Shezwae Powell is the department chair for the Theater Arts Department of Menifee’s Mt. San Jacinto College. She was born in Riverside and was involved in a number of creative endeavors as she grew up including dance classes, church choir and piano lessons. Her father was a jazz musician and educator, and he saw nothing but opportunity for his daughter in the wake of the civil rights movement. Growing up, Powell and her family saw a professional career in her future.
After considering the traditional list of jobs like being a doctor or lawyer, the family came to the realization that “being a psychologist would do.” Powell attended University of California Berkeley where she received a bachelor’s degree in psychology. Upon graduation, she began substitute teaching and launched a career in social work in the San Francisco area.
“Unfortunately, I quickly realized that social work was not for me,” Powell said. “I couldn’t help people through that institution as much as I thought I would be able to, it was a bit soul destroying.”
One day, Powell was sitting at her desk feeling more terrible and dejected than usual and stumbled upon a newspaper article calling for singers near San Francisco. Powell thought of her upbringing in the arts and knew that she would be the perfect fit for the role. She auditioned for “Hair,” the musical, got the part, quit her job in social work and never looked back, she said.
“I never would have thought that a little ad in someone else’s newspaper would have changed my life how it did. I got into the industry that would end up being my life’s calling and made friendships that I still have today,” the actress said.
Powell’s first major gig in “Hair” led to many more opportunities. She ended up traveling cross-country with her fellow cast members and one of the show’s producers. One stop that the group made was Las Vegas where they provided performance and morale support to the city’s own production of “Hair.” The city was not accustomed to serious theatrical performances at the time and having fellow performers in the audience helped to encourage and inspire the cast. In addition to having the opportunity to help out some fellow thespians, the group also enjoyed nice hotels, Vegas living and horseback riding.
Shortly after her travel experience, Powell auditioned for “No Place to be Somebody,” the Pulitzer Prize-winning play by Charles Gordone. She had the opportunity to audition with the playwright himself, who was very dismissive at first. Powell said she gave him a piece of her mind and caught the man off guard when she actually hit him on the head with her rolled up script pages.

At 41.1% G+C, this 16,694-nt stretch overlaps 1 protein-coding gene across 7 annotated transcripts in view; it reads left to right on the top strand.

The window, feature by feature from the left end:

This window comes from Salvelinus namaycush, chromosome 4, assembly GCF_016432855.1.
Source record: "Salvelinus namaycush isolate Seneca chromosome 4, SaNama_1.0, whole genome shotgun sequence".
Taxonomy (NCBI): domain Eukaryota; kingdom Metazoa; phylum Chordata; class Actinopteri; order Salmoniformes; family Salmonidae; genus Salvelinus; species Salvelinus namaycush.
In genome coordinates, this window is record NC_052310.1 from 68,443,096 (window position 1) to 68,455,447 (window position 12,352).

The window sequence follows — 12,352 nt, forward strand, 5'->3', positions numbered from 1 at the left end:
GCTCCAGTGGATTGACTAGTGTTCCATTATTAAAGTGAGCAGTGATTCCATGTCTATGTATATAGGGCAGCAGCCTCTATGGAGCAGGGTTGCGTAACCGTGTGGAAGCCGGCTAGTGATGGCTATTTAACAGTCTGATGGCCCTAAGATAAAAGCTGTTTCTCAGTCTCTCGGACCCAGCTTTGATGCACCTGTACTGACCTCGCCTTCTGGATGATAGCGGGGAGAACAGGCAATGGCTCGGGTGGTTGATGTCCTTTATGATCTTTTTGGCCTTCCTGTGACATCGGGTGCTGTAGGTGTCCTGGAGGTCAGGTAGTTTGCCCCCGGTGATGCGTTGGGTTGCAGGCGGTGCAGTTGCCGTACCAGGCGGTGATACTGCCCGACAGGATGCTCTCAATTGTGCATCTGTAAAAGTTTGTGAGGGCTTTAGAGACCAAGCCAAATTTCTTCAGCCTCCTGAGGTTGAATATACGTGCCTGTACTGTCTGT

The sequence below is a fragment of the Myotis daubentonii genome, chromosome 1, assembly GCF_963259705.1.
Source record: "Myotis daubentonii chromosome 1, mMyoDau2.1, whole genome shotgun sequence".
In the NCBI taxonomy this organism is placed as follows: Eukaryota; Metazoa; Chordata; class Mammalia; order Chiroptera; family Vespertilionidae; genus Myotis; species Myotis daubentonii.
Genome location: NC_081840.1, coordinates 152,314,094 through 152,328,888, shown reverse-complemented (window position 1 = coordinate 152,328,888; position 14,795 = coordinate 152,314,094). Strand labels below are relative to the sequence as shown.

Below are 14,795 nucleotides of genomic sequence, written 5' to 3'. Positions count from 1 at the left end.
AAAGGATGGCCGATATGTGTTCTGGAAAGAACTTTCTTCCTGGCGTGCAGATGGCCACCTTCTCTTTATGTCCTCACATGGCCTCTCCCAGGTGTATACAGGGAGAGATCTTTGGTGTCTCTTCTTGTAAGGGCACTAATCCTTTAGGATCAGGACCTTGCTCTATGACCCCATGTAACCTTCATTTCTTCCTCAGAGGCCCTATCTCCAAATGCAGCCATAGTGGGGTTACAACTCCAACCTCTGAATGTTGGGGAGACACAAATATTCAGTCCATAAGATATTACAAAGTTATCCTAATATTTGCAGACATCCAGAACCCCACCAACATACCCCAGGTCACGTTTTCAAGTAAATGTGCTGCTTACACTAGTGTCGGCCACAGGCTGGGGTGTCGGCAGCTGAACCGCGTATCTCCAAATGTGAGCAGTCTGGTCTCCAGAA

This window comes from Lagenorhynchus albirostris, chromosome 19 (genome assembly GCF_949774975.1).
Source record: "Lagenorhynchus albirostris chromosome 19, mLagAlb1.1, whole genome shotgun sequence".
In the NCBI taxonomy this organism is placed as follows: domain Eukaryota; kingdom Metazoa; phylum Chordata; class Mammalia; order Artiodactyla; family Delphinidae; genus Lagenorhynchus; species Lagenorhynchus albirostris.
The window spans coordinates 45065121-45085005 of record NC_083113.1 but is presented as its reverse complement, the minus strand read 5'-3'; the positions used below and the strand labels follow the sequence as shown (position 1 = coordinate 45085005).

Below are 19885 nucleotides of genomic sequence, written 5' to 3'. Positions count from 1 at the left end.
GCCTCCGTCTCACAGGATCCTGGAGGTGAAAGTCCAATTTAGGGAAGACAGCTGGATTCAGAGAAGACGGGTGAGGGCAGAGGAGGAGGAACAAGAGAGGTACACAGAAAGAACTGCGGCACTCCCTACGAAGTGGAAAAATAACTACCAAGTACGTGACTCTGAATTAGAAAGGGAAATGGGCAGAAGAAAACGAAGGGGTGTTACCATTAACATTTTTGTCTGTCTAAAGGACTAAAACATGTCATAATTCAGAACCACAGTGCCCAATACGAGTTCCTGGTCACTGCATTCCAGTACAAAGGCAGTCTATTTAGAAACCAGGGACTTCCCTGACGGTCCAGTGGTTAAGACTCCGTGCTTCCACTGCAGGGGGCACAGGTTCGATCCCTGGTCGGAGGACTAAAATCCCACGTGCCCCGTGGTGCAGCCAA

“That’s the kind of fire I want!” Gordone exclaimed.
“I didn’t get the part I wanted, but I was placed as an understudy for two of the role and worked my way up. I guess I was a bit naive after my early success with ‘Hair.’ I thought that I could do anything. It was around this time that I really got serious about my acting and performance. I enrolled in some vocal and acting lessons and just kept moving forward,” Powell said.
Powell has performed in five Broadway shows, including being the stand-by performer for three leading roles in “Ain’t Misbehavin.’” This opportunity required Powell to memorize the lines, stage direction, choreography and vocal harmonies for all of the parts and really helped to show her what it took to be ready for anything. The lead part in the show was played by Nell Carter, who was known to dislike matinee performances; as a result, Powell was called on often to fill in. She traveled to London with the show where she was offered a position as the premier singer at a new restaurant/cabaret that was just opening.
“It gave me a chance to sing jazz which was very popular in Paris,” Powell said. “The whole thing was kind of an homage to my father, who was also a jazz musician when he wasn’t being a teacher.”
She ended up recording music in France and touring, which led to meeting her soon-to-be husband who was the sound engineer on her tour. He was from England, and they married and moved to London where Powell lived for 20 years. In London, she continued to work in the theater appearing in 12 West End shows as well as becoming more involved with television work both in front of and behind the camera.
At times she said she found herself rushing to get from one place to another. Powell got a role in a Neil Simon play with night’s performances. She would often have to leave on the first early morning train to make it to her production job at BBC Television.
“The way I was raised was to never rest on my laurels and that having one string on your bow was never enough,” Powell said. “I may not be a household name, but I was able to make a good living in the acting world for over 30 years. I was always interested in doing as many things as possible in as many styles as possible.”
Powell has been enriching the local creative culture for years as a director and educator at Mt. San Jacinto College. It is for her service to the community and her dedication to her craft that Arts Council Menifee named her as its Artist of the Month for January 2020.